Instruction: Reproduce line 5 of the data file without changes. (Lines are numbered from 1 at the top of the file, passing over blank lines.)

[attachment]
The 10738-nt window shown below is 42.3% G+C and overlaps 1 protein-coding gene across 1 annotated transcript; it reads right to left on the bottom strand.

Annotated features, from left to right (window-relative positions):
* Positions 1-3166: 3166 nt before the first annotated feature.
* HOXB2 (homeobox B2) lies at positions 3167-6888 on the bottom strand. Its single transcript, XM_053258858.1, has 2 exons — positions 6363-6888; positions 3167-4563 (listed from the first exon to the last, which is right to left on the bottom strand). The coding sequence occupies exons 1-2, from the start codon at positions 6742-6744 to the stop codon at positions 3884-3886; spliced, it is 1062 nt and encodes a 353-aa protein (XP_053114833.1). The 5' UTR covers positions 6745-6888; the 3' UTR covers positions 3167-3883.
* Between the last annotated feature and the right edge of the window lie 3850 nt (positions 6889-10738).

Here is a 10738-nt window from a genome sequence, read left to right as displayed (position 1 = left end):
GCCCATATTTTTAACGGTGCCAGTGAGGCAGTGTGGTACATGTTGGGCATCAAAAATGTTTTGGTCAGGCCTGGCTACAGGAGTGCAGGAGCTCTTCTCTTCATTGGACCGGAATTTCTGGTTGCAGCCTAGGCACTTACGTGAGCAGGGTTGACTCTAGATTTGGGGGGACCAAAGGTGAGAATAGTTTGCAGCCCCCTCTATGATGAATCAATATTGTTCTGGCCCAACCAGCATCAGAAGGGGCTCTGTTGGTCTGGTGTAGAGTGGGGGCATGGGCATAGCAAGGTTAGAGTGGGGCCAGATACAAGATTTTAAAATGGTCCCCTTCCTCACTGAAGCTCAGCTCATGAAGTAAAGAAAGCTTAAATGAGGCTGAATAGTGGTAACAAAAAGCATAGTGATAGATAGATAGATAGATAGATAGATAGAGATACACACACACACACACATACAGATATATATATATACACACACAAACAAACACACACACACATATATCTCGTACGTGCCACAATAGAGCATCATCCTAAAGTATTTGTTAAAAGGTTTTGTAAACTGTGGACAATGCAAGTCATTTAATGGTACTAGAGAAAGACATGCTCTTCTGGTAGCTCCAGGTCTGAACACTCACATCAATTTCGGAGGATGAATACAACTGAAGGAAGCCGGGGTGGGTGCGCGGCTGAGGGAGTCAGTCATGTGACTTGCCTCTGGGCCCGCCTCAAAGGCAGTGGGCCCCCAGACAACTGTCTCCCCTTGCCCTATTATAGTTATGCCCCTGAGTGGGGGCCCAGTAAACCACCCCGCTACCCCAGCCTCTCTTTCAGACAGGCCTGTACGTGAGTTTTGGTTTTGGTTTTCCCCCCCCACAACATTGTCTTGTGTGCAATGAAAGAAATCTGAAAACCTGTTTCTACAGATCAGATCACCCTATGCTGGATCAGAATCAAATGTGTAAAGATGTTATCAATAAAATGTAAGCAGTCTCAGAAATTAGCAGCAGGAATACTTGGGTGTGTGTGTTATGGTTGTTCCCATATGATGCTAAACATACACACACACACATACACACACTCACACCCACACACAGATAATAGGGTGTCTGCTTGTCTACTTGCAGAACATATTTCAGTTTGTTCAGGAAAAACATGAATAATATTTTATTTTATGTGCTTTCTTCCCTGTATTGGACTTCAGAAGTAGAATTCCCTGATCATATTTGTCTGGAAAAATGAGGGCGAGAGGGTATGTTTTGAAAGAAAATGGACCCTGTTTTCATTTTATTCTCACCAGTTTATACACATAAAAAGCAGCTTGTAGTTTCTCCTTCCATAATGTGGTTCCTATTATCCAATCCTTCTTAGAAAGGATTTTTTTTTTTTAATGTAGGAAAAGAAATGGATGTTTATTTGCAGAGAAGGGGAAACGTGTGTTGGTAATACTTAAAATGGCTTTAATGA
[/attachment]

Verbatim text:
* Between the last annotated feature and the right edge of the window lie 3850 nt (positions 6889-10738).